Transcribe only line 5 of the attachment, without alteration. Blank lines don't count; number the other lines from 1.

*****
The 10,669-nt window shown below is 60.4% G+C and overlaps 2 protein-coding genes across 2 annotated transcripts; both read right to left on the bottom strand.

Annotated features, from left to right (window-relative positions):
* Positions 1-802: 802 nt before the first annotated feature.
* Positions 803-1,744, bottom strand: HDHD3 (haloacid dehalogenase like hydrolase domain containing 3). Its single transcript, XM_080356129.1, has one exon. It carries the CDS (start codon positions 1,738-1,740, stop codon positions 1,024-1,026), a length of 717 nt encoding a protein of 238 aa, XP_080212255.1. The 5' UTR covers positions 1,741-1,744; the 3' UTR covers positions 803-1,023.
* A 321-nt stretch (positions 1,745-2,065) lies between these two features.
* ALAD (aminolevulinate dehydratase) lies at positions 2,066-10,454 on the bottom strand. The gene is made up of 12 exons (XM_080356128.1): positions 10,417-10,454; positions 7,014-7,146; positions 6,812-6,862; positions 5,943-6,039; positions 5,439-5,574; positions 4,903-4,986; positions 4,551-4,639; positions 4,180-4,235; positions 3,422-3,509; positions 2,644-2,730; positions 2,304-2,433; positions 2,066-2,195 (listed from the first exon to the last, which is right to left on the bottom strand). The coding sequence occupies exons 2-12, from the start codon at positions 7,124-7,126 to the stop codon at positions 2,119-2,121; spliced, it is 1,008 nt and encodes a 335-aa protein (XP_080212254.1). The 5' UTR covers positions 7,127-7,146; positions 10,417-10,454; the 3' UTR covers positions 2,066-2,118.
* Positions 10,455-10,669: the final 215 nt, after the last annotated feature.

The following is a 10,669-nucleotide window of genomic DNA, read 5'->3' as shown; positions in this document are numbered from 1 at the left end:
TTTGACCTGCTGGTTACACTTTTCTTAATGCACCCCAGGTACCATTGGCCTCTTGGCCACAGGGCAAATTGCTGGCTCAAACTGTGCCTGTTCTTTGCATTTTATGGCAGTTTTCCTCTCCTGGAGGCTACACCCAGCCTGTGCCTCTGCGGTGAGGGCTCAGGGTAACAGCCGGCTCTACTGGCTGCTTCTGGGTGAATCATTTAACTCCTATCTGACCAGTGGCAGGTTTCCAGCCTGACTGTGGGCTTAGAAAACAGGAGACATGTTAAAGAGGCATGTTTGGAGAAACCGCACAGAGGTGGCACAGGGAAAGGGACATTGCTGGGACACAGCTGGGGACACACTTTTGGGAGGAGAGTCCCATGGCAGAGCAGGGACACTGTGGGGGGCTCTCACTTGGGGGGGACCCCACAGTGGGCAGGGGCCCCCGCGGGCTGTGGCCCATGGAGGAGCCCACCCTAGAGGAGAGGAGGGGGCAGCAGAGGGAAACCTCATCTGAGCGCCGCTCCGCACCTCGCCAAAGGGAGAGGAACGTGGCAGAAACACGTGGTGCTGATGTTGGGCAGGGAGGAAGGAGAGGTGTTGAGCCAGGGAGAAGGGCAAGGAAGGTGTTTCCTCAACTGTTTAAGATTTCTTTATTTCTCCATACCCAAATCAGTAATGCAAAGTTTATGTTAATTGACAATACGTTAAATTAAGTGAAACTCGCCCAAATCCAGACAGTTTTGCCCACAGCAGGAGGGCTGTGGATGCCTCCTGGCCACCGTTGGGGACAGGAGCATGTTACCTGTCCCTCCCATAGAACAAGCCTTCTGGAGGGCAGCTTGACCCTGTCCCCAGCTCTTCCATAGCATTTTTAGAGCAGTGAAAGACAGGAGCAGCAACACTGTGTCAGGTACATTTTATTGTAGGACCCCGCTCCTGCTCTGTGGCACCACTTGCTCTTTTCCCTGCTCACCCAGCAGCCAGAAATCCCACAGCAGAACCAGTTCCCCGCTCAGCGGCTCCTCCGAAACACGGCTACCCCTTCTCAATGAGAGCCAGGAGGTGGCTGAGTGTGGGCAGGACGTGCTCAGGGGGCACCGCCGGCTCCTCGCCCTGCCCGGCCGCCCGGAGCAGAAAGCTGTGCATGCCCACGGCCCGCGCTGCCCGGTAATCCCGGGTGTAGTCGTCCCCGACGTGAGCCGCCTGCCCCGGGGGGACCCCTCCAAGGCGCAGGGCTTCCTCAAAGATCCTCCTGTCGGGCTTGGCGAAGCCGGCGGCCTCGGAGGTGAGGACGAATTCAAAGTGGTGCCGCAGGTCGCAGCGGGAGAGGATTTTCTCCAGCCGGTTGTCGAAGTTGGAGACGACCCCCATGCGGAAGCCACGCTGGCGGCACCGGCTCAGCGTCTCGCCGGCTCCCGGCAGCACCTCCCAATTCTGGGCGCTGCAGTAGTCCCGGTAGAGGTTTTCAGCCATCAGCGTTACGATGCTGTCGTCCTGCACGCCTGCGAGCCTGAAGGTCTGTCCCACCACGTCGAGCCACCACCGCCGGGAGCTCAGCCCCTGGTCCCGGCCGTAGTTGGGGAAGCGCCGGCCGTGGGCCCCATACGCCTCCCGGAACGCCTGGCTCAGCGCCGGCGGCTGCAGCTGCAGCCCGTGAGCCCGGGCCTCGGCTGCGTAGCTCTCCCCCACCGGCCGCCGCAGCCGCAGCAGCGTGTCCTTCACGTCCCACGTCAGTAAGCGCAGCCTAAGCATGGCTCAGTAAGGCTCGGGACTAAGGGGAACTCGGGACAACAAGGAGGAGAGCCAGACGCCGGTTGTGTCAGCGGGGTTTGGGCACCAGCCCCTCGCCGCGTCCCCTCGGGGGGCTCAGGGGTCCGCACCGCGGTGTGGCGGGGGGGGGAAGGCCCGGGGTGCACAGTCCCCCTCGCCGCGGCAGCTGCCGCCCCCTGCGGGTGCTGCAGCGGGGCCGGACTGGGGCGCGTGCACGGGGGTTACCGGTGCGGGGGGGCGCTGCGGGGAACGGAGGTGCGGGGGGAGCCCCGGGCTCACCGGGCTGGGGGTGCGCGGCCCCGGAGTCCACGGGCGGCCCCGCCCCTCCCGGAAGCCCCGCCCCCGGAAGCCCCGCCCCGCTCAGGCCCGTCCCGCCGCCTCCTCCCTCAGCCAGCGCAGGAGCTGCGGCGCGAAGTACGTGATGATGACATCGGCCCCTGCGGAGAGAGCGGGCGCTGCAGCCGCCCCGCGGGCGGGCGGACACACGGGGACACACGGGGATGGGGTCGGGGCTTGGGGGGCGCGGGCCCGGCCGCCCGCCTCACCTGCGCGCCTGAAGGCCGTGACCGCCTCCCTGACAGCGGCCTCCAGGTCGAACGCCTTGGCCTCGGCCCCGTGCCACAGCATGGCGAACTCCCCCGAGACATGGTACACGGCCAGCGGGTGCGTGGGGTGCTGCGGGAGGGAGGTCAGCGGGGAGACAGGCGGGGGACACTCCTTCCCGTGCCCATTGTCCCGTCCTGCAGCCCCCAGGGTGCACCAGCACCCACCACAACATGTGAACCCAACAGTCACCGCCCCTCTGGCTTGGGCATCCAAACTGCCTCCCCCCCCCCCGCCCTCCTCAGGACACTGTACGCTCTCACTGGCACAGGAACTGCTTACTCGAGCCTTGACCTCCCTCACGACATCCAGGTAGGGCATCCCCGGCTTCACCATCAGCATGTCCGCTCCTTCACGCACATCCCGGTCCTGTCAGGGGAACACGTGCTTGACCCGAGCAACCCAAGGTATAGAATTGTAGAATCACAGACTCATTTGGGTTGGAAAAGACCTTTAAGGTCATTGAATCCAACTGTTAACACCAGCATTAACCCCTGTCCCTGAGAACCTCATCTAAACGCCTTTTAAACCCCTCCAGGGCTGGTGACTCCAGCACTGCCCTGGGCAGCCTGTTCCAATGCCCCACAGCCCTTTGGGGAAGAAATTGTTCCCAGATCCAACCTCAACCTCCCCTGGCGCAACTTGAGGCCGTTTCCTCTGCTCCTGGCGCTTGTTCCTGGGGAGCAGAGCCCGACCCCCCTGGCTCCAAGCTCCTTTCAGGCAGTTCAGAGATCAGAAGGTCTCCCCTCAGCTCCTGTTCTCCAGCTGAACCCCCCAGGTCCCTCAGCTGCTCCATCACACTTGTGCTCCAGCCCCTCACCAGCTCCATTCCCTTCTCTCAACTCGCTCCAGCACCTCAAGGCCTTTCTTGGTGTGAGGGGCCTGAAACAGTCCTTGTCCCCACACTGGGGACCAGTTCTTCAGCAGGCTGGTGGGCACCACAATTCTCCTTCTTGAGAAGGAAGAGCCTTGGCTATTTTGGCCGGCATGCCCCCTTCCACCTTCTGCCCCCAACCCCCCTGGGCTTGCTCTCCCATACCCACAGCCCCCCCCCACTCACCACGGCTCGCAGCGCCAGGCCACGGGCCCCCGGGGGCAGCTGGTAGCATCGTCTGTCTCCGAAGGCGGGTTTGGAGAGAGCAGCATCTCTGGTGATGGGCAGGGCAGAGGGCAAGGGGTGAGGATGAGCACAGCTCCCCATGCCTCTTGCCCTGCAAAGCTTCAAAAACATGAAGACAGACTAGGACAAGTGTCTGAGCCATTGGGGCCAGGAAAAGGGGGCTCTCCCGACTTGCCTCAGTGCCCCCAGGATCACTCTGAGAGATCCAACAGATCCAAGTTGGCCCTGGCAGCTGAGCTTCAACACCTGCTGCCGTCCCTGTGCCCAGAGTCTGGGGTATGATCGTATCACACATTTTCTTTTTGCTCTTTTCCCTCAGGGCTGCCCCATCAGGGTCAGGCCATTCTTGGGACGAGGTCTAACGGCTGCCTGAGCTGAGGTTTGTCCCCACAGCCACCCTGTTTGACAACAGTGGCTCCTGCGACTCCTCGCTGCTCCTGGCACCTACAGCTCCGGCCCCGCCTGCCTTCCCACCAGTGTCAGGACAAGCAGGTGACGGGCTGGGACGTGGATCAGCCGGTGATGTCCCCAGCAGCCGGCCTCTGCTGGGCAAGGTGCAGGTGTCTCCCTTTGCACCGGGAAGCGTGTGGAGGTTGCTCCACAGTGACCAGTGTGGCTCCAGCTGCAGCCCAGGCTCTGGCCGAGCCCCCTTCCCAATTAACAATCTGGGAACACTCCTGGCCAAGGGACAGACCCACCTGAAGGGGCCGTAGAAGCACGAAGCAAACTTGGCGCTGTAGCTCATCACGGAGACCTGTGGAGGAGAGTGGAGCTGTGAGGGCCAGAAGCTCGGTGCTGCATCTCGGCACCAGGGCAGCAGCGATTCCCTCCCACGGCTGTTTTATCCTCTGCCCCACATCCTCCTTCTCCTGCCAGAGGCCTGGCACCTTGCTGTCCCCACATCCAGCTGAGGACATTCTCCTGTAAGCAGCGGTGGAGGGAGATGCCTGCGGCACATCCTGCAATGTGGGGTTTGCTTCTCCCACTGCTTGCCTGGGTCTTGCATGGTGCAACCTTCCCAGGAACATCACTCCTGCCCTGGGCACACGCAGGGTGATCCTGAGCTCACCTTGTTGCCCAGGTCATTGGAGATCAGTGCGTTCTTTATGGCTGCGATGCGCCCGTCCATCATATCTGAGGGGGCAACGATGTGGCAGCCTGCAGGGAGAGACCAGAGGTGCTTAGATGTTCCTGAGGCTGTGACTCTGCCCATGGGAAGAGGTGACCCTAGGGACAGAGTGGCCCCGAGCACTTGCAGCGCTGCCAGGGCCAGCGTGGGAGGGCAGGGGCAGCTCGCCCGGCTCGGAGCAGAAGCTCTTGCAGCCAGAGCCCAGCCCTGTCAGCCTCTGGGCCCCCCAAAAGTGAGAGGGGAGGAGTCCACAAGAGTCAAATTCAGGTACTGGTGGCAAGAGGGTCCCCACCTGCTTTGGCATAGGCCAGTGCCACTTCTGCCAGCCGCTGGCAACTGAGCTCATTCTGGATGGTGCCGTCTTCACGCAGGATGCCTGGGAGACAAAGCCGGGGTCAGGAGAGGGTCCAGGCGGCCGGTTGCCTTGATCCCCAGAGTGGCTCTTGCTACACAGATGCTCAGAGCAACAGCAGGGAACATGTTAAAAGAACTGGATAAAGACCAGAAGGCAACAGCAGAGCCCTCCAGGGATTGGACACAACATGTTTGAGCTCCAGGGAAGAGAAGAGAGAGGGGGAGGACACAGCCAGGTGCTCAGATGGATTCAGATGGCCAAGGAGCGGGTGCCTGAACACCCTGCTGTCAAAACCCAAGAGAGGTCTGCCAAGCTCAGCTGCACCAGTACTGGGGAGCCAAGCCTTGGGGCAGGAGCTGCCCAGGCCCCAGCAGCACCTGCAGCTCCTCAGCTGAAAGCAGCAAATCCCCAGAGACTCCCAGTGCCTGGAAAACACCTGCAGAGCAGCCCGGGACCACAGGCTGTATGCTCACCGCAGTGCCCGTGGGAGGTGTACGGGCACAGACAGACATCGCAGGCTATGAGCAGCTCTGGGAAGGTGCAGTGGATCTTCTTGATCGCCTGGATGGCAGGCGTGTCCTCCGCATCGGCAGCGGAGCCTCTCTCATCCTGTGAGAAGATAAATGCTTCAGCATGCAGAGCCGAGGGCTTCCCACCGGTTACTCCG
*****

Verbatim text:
* A 321-nt stretch (positions 1,745-2,065) lies between these two features.